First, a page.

Have you ever come across a permission limitation that you couldn’t solve using a Permission Set? Every once and a while we get requirements that can test the limits of what we can technically do with Salesforce. It might be a Field Level Security issue, or it might be a License limitation. Before Process Builder was around, if you wanted to get by some sort of limitation like this, you had to write code. Not anymore! Process Builder runs in the context of the System.
So… when Visual Flow is that when its autolaunched by Process Builder, it too will run in the context of the System and not the Running User. This means any Field Level Security, Profiles, Roles, or License type can essentially be ignored. Think of an Autolaunched Flow as temporarily giving somebody temporary Admin access. Where this can get interesting is when we start to think of all of the different ways we might use this!
Get creative! You can do all sorts of cool things to bypass Licenses and Security issues by using Autolaunched Flows. Here are a two examples to get you thinking:
Site.com Guest User Access
In this scenario we want to send an email to our clients to propose that we close a Case, and in that email present them with a Yes and No button. If they click the button you want the Case to properly react. That means we need to have that button click send them to a specific URL (associated to our Site.com) with a unique parameter that matches to our Case. The problem is we are unable to have an unauthenticated User edit a Case. We can give the Site.com Guest User access to Create on a Custom Object, and have that Custom Object then trigger a Process Builder to run and find and edit the Case. There are some obvious security issues, but they can be solved by building your parameter and Flow correctly.
Add and Remove Permission Sets and Public Groups
We want our Marketing Manager to be able to add and remove people to a Permission Set and/or Public Group. We can create a Checkbox or Picklist on the User Object, and have an edit to that field trigger a Process Builder to launch our Flow where we either add or remove them to the Permission Set and/or Public Group. Access to this field can be then controlled by a Permission Set or by Profile. With this, we can essentially delegate any Admin function to any User without given them Admin privileges!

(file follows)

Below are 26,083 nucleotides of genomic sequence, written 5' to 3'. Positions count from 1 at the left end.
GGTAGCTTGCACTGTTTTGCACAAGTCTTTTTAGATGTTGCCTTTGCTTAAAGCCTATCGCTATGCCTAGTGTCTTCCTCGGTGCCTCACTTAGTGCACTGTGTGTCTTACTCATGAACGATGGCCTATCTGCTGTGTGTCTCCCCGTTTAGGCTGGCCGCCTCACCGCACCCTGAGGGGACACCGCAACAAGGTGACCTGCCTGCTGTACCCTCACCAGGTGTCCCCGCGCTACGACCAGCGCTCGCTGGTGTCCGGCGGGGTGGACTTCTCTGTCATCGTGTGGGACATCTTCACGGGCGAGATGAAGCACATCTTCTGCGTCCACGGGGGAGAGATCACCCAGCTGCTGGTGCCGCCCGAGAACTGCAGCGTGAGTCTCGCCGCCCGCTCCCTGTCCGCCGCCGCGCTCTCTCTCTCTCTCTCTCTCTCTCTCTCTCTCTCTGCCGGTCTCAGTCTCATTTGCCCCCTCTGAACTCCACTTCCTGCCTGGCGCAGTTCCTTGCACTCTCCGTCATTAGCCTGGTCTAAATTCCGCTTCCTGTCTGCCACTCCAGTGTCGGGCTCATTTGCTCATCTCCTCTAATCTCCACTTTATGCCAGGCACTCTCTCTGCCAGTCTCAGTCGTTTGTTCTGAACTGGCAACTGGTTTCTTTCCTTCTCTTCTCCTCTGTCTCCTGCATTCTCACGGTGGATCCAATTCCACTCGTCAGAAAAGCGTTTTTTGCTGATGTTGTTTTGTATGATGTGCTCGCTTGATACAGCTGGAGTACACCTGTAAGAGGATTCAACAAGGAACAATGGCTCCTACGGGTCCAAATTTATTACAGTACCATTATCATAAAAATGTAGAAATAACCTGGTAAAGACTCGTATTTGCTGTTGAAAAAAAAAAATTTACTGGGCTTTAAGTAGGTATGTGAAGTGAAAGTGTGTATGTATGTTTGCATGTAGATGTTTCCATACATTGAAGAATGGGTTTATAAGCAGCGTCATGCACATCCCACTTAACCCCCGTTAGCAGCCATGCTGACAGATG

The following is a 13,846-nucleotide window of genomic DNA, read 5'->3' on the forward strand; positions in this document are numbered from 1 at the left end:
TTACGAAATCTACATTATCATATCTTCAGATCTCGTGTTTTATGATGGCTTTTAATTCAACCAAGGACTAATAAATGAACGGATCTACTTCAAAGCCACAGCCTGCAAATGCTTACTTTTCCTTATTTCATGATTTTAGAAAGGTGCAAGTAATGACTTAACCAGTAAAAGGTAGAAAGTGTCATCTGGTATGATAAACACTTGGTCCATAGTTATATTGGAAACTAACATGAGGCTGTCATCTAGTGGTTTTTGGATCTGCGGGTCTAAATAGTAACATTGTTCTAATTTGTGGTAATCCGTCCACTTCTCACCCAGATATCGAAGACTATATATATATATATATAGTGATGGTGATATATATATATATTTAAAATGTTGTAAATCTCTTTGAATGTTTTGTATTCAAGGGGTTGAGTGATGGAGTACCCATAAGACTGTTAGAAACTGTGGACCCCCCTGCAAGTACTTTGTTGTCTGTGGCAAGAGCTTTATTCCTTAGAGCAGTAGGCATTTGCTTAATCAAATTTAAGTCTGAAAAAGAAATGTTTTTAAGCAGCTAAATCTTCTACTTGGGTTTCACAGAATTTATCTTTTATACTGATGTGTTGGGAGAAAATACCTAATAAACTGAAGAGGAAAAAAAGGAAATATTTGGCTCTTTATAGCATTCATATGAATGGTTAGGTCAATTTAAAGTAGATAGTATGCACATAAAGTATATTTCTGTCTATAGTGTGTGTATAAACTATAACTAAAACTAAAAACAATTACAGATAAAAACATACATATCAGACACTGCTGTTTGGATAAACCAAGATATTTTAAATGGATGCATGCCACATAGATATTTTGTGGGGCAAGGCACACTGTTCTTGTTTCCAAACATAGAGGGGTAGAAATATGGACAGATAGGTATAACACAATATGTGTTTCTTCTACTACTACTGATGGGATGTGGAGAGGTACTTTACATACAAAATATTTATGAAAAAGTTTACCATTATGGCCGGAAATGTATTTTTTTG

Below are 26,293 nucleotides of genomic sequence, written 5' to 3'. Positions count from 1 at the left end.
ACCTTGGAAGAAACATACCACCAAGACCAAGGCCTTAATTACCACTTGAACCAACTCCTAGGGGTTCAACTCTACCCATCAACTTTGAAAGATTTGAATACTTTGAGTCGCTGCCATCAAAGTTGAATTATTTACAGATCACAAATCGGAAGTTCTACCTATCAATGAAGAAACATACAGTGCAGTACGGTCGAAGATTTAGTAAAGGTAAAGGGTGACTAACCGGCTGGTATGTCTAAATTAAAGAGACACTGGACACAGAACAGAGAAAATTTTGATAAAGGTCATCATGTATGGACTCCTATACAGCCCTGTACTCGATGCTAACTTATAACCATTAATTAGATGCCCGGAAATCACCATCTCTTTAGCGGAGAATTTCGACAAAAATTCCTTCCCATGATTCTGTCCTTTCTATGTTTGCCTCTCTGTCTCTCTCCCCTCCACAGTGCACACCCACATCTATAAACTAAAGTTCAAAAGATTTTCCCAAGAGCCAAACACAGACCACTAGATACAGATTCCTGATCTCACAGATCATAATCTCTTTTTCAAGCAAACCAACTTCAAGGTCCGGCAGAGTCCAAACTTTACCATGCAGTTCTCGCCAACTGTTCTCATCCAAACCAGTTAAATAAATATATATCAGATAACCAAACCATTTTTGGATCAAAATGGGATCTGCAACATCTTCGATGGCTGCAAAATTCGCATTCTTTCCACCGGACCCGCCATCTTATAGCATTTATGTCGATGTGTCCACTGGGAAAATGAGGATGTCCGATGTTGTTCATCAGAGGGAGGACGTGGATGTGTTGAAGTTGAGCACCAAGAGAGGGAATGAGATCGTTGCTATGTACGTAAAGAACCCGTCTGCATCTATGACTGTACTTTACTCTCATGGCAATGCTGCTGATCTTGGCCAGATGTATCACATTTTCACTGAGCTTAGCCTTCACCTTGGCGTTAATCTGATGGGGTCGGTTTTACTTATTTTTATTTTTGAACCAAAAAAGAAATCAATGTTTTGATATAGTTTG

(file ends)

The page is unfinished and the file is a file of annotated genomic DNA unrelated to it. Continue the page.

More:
Good article, But isnt it breaking salesforce security?
In a way. You’re just simplifying the ability to manage those delegated admin permissions now to a Field that you’re controlling via Profiles or Field Level Security. So, it isn’t very different in how you manage it. It is just a simplified way of administering it to non-technical users. With that said, it is not something that you’ll find in a Salesforce knowledge article.
David. Can we make a custom button call a process that calls a flow? Right now I have a button that calls a flow, but that makes the flow run as the current user. I want the flow to run as the system, so I’m thinking if I can somehow get the button to call process builder first, then that might work?
I’m guessing the answer is no, but can you still reference the running user (to update an owner field, for example) in the flow when launching it through process builder? I have a use case where the running user needs to be referenced AND their security needs to be bypassed to update a read-only field, and thinking I’m going to need to get creative about the approach.
Correct, you can’t currently do this.
One workaround would be to save the information from your Flow into a custom object, and have that Custom Object fire a System Level Permission update of the object (via Process Builder)… but it depends what you’re doing. They can’t query records they don’t have access to if you’re doing a Lookup of some sort.